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Jewelling the Elephant

June 21, 2010

In The Night Listener by Armistead Maupin, the central character is Gabriel Noone, a writer, who says:

I’m a fabulist by trade, so be warned: I’ve spent years looting my life for fiction. Like a magpie, I save the shiny stuff and discard the rest; it’s of no use to me if it doesn’t serve the geometry of the story. This makes me less than reliable when it comes to the facts.

I’m with Gabriel, or rather Armistead, since he bases Gabriel on himself. Writing fiction involves ‘jewelling the elephant’, and the book is worth reading for the elephant story alone. Later in the novel Gabriel comments: ‘That’s what fiction is for … To fix the things that have to be fixed.’

Maupin picks the shiny stuff from his own life, but he still bases his stories and characters on real events and people (as has been reported of Nick Earls). I’m mining my own life and the lives of others for the shiny stuff in my novel How the World Works, but my hope is that I can use it to create plotline and characters  that are unrecognisable to anybody who knows me. But I do believe that fiction is to fix things that have to be fixed.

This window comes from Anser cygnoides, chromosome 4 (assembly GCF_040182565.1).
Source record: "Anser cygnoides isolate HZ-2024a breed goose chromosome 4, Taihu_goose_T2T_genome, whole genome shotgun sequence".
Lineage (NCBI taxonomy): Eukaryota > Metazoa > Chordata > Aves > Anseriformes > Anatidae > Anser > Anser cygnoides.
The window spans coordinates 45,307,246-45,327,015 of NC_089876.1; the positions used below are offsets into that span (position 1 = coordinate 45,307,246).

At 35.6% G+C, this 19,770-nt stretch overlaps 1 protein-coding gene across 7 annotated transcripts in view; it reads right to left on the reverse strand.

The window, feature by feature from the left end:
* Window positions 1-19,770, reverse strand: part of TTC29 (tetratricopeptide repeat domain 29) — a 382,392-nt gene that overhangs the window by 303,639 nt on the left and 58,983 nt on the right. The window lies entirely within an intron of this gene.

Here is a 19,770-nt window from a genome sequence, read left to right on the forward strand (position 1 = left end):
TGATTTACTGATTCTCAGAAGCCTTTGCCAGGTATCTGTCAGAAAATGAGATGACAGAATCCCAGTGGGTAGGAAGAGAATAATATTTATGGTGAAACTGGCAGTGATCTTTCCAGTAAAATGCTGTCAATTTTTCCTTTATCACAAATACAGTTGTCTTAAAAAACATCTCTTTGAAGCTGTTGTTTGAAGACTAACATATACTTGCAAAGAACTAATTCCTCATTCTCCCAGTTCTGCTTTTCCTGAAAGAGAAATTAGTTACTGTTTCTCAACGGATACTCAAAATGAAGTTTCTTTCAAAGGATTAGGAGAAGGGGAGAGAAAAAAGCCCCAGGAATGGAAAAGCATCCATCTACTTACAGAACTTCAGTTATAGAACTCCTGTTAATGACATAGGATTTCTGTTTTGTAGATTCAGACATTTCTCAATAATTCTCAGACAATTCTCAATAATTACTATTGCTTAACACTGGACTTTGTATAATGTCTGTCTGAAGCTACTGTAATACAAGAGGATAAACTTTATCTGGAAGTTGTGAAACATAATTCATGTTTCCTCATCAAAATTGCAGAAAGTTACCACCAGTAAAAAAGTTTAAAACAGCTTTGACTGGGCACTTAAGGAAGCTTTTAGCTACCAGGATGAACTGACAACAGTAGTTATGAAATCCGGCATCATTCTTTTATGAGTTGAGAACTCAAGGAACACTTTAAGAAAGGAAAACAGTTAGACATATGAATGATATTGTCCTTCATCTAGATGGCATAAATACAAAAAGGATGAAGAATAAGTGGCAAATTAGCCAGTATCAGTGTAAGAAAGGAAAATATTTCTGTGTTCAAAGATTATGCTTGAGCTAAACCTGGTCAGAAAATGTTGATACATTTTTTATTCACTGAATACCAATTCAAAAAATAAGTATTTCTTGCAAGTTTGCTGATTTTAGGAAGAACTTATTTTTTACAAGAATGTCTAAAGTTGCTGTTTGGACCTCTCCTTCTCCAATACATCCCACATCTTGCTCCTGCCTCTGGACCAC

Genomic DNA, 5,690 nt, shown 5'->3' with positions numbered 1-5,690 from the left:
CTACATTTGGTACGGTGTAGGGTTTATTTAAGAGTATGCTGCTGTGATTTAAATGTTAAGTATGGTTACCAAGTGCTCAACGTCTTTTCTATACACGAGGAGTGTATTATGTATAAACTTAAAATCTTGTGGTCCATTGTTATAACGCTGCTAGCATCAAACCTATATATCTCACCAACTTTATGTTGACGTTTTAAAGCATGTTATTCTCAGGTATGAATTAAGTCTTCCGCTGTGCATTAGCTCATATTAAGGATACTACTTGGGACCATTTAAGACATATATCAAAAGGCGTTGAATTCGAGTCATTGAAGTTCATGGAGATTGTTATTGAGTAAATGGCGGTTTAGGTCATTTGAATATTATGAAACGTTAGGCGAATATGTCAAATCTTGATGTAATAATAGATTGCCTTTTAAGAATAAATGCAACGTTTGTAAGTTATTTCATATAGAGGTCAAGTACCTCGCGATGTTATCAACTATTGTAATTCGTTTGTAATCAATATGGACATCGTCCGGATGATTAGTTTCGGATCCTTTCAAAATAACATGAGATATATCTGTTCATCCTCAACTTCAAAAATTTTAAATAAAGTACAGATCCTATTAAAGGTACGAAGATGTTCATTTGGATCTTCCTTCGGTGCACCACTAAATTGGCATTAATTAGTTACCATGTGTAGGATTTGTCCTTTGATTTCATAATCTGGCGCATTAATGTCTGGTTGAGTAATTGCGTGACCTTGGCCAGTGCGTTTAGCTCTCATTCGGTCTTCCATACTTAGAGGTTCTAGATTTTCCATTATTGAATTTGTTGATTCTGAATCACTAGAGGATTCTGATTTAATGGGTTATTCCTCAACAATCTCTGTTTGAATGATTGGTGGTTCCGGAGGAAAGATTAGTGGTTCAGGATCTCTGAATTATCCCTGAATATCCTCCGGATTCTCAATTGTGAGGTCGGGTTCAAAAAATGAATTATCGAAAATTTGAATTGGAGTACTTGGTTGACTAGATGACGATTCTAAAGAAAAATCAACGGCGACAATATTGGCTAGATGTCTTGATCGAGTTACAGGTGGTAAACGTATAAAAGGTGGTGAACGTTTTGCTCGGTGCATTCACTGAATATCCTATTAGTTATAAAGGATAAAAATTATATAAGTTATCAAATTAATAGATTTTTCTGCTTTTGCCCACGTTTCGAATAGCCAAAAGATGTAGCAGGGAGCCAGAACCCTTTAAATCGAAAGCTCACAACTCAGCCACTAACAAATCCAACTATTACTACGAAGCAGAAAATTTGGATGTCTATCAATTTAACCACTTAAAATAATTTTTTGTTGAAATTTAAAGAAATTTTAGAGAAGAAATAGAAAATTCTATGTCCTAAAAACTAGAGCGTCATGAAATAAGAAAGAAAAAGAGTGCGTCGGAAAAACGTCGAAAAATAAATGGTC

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2 Comments leave one →
  1. Claire Wood permalink
    June 23, 2010 8:55 pm

    I like the phrase “jewelling the elephant”. I guess all fiction writers ‘mine’ their reality for stories. Some offer solutions to interesting questions, others just keep asking questions. I’m not sure that either is right or wrong. I love Maupin’s writing, the humanity at the base of it. I know nothing about him, but wondered how difficult he found the writing of this novel. It seemed to cut so close to the bone.

  2. Bryce permalink*
    June 24, 2010 12:38 pm

    Close to the bone, yes, since it parallels so closely his own experience with Anthony Godby Johnson, who was probably a fabrication. I like the way he shows that a fictional character can mean so much to us, it almost doesn’t matter that he’s fictional.

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